Like Monica Lewinsky, I was used as a pawn: Jemima

By: News Desk
Published: 10:39 PM, 15 Oct, 2021
Jemima Khan
Caption: Jemima Khan
Stay tuned with 24 News HD Android App
Get it on Google Play

Jemima Khan, the ex-wife of Prime Minister Imran Khan, has claimed in an interview that just as Monica Lewinsky was used to politically undermine former US President Bill Clinton, political rivals have used her as a pawn, reported 24NewsHD TV on Thursday.

In a recent interview to Evening Standard, the former wife of PM Imran Khan, Jemima was talking about her new programmer “Impeachment”. Jemima compared her life with American activist Monica Lewinsky.

In the interview she said, “I’d had to leave the country because I’d also been threatened with jail on politically bogus allegations.”

She added, “I’d been accused of smuggling antiques, one of the few non-bailable offences in Pakistan. I realised there were contrasts, marrying an older, politically powerful man and being used to cripple his position.”

Earlier, in 2017, Jemima made a three-part documentary after befriending Lewinsky at a Vanity Fair party in New York.

“The stories that I choose to explore are always ones that resonate with me on a personal level,” she says. Such as The Clinton Affair, the three-part documentary series Khan made in 2017 after befriending Lewinsky at a Vanity Fair party in New York. “Monica was really vulnerable because a famous actress had just said, ‘why did they let you in?’ I don’t think in England we have any real sense of the extent to which she was demonised. That was one of my big motivations for getting the documentary made and also this Ryan Murphy project.”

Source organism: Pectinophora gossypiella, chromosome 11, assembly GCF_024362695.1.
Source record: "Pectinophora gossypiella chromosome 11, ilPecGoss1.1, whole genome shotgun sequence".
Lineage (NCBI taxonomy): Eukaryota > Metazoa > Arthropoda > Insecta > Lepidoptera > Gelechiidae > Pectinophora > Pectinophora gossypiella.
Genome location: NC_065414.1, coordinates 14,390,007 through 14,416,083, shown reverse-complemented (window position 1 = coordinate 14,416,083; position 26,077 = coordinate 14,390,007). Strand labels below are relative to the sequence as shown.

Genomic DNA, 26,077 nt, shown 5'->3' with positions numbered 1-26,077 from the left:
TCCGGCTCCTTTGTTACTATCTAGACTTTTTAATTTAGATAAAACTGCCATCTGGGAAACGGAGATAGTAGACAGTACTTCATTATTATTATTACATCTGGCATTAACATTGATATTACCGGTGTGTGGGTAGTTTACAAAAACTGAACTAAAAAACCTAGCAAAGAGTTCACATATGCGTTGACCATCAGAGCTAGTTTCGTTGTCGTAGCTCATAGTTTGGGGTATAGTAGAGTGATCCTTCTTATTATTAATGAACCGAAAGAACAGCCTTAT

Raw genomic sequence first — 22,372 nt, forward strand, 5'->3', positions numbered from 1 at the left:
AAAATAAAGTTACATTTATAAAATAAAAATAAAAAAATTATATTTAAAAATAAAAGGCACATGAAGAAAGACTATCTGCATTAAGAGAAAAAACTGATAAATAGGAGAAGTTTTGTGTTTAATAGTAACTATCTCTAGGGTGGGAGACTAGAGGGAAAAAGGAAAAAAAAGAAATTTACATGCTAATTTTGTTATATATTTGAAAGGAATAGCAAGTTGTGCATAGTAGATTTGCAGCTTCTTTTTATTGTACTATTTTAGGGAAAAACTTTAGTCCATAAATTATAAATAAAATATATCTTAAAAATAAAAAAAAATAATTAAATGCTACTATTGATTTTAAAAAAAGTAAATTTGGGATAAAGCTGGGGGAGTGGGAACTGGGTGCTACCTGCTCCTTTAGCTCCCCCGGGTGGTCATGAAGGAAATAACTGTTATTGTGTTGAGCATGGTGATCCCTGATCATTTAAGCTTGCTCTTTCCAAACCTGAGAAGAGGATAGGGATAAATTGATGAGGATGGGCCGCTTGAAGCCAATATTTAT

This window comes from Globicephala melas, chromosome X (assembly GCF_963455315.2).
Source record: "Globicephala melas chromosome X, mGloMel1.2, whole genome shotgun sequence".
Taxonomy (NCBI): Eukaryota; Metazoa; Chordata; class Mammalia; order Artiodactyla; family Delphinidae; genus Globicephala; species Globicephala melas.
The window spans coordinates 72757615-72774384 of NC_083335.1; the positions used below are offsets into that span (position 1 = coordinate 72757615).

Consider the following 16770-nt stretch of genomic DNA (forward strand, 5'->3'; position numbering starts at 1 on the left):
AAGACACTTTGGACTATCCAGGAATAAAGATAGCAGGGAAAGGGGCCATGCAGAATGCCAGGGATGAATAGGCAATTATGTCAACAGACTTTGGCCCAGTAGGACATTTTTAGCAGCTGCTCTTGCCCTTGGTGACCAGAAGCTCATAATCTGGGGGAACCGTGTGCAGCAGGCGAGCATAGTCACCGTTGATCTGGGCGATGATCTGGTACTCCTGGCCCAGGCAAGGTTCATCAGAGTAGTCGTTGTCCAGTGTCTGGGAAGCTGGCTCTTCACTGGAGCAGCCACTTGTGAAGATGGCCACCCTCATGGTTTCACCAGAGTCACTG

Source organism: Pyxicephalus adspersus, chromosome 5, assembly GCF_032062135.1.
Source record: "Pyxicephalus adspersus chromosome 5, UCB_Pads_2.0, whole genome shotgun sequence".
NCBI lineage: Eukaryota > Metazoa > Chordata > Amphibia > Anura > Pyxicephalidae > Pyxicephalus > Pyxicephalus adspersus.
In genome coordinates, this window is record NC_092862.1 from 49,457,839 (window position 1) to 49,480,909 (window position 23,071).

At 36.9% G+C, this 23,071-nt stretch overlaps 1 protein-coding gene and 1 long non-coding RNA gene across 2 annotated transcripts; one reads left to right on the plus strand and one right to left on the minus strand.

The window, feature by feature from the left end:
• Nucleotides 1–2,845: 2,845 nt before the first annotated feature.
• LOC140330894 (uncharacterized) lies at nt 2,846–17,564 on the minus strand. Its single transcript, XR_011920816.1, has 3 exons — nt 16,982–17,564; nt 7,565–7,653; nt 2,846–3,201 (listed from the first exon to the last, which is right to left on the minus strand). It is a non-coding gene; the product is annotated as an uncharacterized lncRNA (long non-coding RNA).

The Clinton Affair was the first time Lewinsky had spoken in detail about what happened to her. “During the interviews she was describing the FBI sting, and I suddenly realised that the same year, in Pakistan, I’d had to leave the country because I’d also been threatened with jail on politically trumped up charges. I’d been accused of smuggling antiques, one of the few non-bailable offences in Pakistan. I realised there were parallels, marrying an older, politically powerful man and being used to undermine him.”